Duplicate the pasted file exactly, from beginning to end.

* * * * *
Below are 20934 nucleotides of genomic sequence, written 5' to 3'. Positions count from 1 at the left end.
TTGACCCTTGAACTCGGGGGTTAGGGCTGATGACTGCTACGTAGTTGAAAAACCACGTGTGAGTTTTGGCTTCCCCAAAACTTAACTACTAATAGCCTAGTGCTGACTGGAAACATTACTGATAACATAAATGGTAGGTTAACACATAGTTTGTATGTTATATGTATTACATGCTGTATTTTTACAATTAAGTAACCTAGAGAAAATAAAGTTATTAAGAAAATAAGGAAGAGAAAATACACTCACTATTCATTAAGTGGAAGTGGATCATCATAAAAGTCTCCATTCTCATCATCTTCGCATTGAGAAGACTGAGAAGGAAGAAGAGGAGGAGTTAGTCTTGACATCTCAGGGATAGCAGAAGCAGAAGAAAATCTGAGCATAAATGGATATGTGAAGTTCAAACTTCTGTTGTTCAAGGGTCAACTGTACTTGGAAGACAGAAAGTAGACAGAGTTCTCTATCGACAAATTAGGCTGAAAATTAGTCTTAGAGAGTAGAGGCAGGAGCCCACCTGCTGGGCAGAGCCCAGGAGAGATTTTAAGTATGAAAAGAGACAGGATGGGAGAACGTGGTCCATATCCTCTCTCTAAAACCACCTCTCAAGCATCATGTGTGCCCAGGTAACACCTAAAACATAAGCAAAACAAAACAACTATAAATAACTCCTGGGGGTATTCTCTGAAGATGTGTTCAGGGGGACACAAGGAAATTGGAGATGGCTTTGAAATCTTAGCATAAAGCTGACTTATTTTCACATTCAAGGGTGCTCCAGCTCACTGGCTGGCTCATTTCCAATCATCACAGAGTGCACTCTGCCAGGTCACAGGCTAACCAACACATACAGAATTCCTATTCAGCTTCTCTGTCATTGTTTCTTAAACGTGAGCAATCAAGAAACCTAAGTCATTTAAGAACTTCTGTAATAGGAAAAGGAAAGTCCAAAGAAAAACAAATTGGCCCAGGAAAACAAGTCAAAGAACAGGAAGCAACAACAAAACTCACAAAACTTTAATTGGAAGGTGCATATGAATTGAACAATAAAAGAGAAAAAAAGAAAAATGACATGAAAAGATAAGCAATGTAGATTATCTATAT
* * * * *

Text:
Below are 20934 nucleotides of genomic sequence, written 5' to 3'. Positions count from 1 at the left end.
TTGACCCTTGAACTCGGGGGTTAGGGCTGATGACTGCTACGTAGTTGAAAAACCACGTGTGAGTTTTGGCTTCCCCAAAACTTAACTACTAATAGCCTAGTGCTGACTGGAAACATTACTGATAACATAAATGGTAGGTTAACACATAGTTTGTATGTTATATGTATTACATGCTGTATTTTTACAATTAAGTAACCTAGAGAAAATAAAGTTATTAAGAAAATAAGGAAGAGAAAATACACTCACTATTCATTAAGTGGAAGTGGATCATCATAAAAGTCTCCATTCTCATCATCTTCGCATTGAGAAGACTGAGAAGGAAGAAGAGGAGGAGTTAGTCTTGACATCTCAGGGATAGCAGAAGCAGAAGAAAATCTGAGCATAAATGGATATGTGAAGTTCAAACTTCTGTTGTTCAAGGGTCAACTGTACTTGGAAGACAGAAAGTAGACAGAGTTCTCTATCGACAAATTAGGCTGAAAATTAGTCTTAGAGAGTAGAGGCAGGAGCCCACCTGCTGGGCAGAGCCCAGGAGAGATTTTAAGTATGAAAAGAGACAGGATGGGAGAACGTGGTCCATATCCTCTCTCTAAAACCACCTCTCAAGCATCATGTGTGCCCAGGTAACACCTAAAACATAAGCAAAACAAAACAACTATAAATAACTCCTGGGGGTATTCTCTGAAGATGTGTTCAGGGGGACACAAGGAAATTGGAGATGGCTTTGAAATCTTAGCATAAAGCTGACTTATTTTCACATTCAAGGGTGCTCCAGCTCACTGGCTGGCTCATTTCCAATCATCACAGAGTGCACTCTGCCAGGTCACAGGCTAACCAACACATACAGAATTCCTATTCAGCTTCTCTGTCATTGTTTCTTAAACGTGAGCAATCAAGAAACCTAAGTCATTTAAGAACTTCTGTAATAGGAAAAGGAAAGTCCAAAGAAAAACAAATTGGCCCAGGAAAACAAGTCAAAGAACAGGAAGCAACAACAAAACTCACAAAACTTTAATTGGAAGGTGCATATGAATTGAACAATAAAAGAGAAAAAAAGAAAAATGACATGAAAAGATAAGCAATGTAGATTATCTATAT